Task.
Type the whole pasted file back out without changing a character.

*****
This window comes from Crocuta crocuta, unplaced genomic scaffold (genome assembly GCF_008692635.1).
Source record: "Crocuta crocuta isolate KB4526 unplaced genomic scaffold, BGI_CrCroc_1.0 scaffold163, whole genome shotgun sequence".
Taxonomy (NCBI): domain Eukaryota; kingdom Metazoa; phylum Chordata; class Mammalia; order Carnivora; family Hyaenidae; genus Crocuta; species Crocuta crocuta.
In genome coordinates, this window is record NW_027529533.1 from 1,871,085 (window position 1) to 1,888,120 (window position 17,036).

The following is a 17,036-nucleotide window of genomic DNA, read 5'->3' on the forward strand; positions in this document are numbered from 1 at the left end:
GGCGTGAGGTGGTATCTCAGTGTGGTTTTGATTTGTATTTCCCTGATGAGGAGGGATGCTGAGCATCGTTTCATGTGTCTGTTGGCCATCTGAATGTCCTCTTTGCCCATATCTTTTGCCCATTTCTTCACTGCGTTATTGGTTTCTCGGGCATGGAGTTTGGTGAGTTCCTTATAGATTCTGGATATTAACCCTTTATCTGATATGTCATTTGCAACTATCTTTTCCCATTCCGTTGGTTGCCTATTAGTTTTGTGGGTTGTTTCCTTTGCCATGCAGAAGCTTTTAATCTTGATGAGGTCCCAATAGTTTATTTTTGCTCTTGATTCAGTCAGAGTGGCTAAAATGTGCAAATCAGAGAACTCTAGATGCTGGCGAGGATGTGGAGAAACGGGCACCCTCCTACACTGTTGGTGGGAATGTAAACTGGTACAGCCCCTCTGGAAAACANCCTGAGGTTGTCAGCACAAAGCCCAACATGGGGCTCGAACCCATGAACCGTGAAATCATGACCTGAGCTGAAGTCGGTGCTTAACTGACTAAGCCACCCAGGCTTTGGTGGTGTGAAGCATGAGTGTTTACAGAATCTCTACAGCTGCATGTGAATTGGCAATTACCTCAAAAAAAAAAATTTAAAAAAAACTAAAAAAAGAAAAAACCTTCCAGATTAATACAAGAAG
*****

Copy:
This window comes from Crocuta crocuta, unplaced genomic scaffold (genome assembly GCF_008692635.1).
Source record: "Crocuta crocuta isolate KB4526 unplaced genomic scaffold, BGI_CrCroc_1.0 scaffold163, whole genome shotgun sequence".
Taxonomy (NCBI): domain Eukaryota; kingdom Metazoa; phylum Chordata; class Mammalia; order Carnivora; family Hyaenidae; genus Crocuta; species Crocuta crocuta.
In genome coordinates, this window is record NW_027529533.1 from 1,871,085 (window position 1) to 1,888,120 (window position 17,036).

The following is a 17,036-nucleotide window of genomic DNA, read 5'->3' on the forward strand; positions in this document are numbered from 1 at the left end:
GGCGTGAGGTGGTATCTCAGTGTGGTTTTGATTTGTATTTCCCTGATGAGGAGGGATGCTGAGCATCGTTTCATGTGTCTGTTGGCCATCTGAATGTCCTCTTTGCCCATATCTTTTGCCCATTTCTTCACTGCGTTATTGGTTTCTCGGGCATGGAGTTTGGTGAGTTCCTTATAGATTCTGGATATTAACCCTTTATCTGATATGTCATTTGCAACTATCTTTTCCCATTCCGTTGGTTGCCTATTAGTTTTGTGGGTTGTTTCCTTTGCCATGCAGAAGCTTTTAATCTTGATGAGGTCCCAATAGTTTATTTTTGCTCTTGATTCAGTCAGAGTGGCTAAAATGTGCAAATCAGAGAACTCTAGATGCTGGCGAGGATGTGGAGAAACGGGCACCCTCCTACACTGTTGGTGGGAATGTAAACTGGTACAGCCCCTCTGGAAAACANCCTGAGGTTGTCAGCACAAAGCCCAACATGGGGCTCGAACCCATGAACCGTGAAATCATGACCTGAGCTGAAGTCGGTGCTTAACTGACTAAGCCACCCAGGCTTTGGTGGTGTGAAGCATGAGTGTTTACAGAATCTCTACAGCTGCATGTGAATTGGCAATTACCTCAAAAAAAAAAATTTAAAAAAAACTAAAAAAAGAAAAAACCTTCCAGATTAATACAAGAAG